"Of course, I will continue to celebrate Mass according to the Missal of Paul VI--that is, using the form you have been used to for nearly four decades--in English or Spanish, as appropriate.
"Today I am not telling you only what I will do. I also am telling you what I hope--even expect--the priests of this dioceses to do. I am taking to heart the aspirations of the Holy Father, as given in the motu proprio, and I hope my brother priests and all of you will do likewise.
"I urge each of our priests to learn Latin sufficiently to be able to celebrate Mass according to the old form. The diocese will help with securing instruction for you. We will bring into the diocese priests from religious orders that have been celebrating the old Mass exclusively, under papal approval. They will help you not only with the language but also with the rubrics.
"I hereby give each pastor authority to institute in his own parish one or more Masses according to the Missal of Bl. John XXIII, beginning September 16 or as early as practicable thereafter, given each priest's ability to become proficient in celebrating in Latin. For the time being, these Masses shall be restricted to mornings, beginning not earlier than 8:00 a.m. and not later than noon. These hours apply both to weekends and weekdays. There will be no Saturday evening or Sunday afternoon Masses in the old form without my explicit permission.
"No parish will be mandated to celebrate Mass under the old form, except for parishes that now have five or more Masses from Saturday evening through Sunday afternoon. All such parishes must institute at least one Mass in the old form no later than the first Sunday in Advent in 2008. Such Masses may be instituted sooner than that, but this schedule permits priests enough time to get up to speed with the Latin language and with the rubrics.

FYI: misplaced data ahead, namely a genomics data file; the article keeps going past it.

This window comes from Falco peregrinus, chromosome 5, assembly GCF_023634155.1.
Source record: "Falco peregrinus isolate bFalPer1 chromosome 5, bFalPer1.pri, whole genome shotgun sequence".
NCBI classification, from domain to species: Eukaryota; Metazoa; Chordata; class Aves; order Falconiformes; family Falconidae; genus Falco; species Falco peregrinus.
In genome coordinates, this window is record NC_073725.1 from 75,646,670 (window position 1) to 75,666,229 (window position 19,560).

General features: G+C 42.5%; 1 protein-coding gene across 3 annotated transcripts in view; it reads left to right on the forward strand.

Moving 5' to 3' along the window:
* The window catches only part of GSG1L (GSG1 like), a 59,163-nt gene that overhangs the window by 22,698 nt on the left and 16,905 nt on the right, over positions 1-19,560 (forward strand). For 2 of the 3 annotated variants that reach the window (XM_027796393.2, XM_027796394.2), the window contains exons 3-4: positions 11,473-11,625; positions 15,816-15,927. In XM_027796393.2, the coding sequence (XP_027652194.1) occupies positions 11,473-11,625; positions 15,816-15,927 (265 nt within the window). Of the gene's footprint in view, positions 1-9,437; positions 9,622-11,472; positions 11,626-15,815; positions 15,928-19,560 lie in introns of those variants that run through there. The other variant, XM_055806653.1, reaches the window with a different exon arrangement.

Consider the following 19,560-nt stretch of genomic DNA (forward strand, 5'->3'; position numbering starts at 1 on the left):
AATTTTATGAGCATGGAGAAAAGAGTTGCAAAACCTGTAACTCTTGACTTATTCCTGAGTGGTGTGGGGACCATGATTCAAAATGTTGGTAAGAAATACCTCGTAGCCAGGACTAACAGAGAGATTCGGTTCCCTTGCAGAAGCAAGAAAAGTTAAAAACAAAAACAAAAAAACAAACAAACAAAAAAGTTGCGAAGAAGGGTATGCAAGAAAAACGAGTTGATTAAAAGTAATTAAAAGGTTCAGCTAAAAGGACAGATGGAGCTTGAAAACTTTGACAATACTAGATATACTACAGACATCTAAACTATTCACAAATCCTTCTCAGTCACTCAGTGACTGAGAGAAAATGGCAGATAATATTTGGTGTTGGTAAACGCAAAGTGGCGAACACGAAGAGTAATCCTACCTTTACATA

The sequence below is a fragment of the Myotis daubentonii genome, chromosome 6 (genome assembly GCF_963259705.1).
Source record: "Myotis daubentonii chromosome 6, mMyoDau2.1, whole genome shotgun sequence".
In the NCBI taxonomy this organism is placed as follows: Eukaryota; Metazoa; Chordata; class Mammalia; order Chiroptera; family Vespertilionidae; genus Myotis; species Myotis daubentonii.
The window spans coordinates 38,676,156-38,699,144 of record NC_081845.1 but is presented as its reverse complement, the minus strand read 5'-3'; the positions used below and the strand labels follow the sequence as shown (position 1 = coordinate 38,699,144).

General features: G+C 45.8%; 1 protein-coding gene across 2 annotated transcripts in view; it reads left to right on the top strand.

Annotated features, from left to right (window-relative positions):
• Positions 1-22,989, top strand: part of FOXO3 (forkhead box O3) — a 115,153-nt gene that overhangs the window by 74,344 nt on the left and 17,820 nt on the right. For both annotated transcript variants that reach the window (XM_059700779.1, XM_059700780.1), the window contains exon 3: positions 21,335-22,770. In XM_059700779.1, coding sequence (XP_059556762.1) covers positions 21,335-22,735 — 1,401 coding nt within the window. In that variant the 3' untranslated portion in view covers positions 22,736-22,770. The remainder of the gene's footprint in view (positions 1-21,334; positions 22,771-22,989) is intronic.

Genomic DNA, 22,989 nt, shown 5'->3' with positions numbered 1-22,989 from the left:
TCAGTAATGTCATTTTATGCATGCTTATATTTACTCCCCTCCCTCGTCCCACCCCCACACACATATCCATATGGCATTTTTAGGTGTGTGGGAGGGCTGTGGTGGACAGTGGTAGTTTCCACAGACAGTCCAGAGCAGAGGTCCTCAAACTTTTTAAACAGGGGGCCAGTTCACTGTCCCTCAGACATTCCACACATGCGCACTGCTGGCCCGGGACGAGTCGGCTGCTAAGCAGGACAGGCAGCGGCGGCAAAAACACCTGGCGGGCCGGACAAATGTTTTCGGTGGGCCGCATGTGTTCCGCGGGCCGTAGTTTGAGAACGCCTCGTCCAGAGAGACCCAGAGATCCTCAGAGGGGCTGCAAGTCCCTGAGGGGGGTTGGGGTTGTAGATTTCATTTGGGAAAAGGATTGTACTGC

"I have heard a few priests--none from our diocese, of course!--grumble that they are too old or too ignorant to learn the Latin needed for Mass. I have much confidence in our priests, and I know that if I have been able to learn what needs to be learned, my brother priests will have little trouble doing so when given twice the time to study.
"Pastors of parishes with five or more weekend Masses who believe themselves incapable of instituting these Masses within the allotted time are invited to consult with me regarding alternative parish assignments.
"Now let me speak not to our priests but to our lay people. Some of you, I know, remember the old Mass and look forward to its free availability. Others of you, much too young to have known that Mass, look forward to it because you are seeking a depth or sense of reverence that you have had trouble finding in the current form. But most of you, I think, are unsure whether you will be comfortable at a Mass in Latin. You do not know the language and have no time--and perhaps no interest--in learning it.